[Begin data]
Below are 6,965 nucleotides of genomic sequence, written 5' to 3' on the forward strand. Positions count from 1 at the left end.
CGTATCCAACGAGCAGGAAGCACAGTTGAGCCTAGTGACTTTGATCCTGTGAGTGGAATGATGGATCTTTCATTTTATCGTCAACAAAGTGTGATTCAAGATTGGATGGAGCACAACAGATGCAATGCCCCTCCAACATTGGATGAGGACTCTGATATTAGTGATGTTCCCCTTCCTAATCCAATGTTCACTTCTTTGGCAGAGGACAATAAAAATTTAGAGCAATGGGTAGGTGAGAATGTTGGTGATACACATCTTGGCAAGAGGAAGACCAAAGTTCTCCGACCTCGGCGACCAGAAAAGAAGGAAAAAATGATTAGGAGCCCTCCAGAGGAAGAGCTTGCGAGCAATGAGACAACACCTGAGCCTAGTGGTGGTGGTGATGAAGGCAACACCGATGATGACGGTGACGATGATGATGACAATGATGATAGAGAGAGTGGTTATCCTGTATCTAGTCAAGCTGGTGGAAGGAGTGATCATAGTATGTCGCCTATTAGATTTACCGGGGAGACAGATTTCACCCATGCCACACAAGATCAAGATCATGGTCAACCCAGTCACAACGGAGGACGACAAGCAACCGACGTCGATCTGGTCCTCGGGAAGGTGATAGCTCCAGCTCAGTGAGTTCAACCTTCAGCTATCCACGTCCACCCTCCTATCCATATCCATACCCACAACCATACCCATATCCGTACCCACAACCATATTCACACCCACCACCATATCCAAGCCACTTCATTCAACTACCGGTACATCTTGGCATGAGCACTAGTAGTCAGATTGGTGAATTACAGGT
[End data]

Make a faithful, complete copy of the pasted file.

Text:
Below are 6,965 nucleotides of genomic sequence, written 5' to 3' on the forward strand. Positions count from 1 at the left end.
CGTATCCAACGAGCAGGAAGCACAGTTGAGCCTAGTGACTTTGATCCTGTGAGTGGAATGATGGATCTTTCATTTTATCGTCAACAAAGTGTGATTCAAGATTGGATGGAGCACAACAGATGCAATGCCCCTCCAACATTGGATGAGGACTCTGATATTAGTGATGTTCCCCTTCCTAATCCAATGTTCACTTCTTTGGCAGAGGACAATAAAAATTTAGAGCAATGGGTAGGTGAGAATGTTGGTGATACACATCTTGGCAAGAGGAAGACCAAAGTTCTCCGACCTCGGCGACCAGAAAAGAAGGAAAAAATGATTAGGAGCCCTCCAGAGGAAGAGCTTGCGAGCAATGAGACAACACCTGAGCCTAGTGGTGGTGGTGATGAAGGCAACACCGATGATGACGGTGACGATGATGATGACAATGATGATAGAGAGAGTGGTTATCCTGTATCTAGTCAAGCTGGTGGAAGGAGTGATCATAGTATGTCGCCTATTAGATTTACCGGGGAGACAGATTTCACCCATGCCACACAAGATCAAGATCATGGTCAACCCAGTCACAACGGAGGACGACAAGCAACCGACGTCGATCTGGTCCTCGGGAAGGTGATAGCTCCAGCTCAGTGAGTTCAACCTTCAGCTATCCACGTCCACCCTCCTATCCATATCCATACCCACAACCATACCCATATCCGTACCCACAACCATATTCACACCCACCACCATATCCAAGCCACTTCATTCAACTACCGGTACATCTTGGCATGAGCACTAGTAGTCAGATTGGTGAATTACAGGT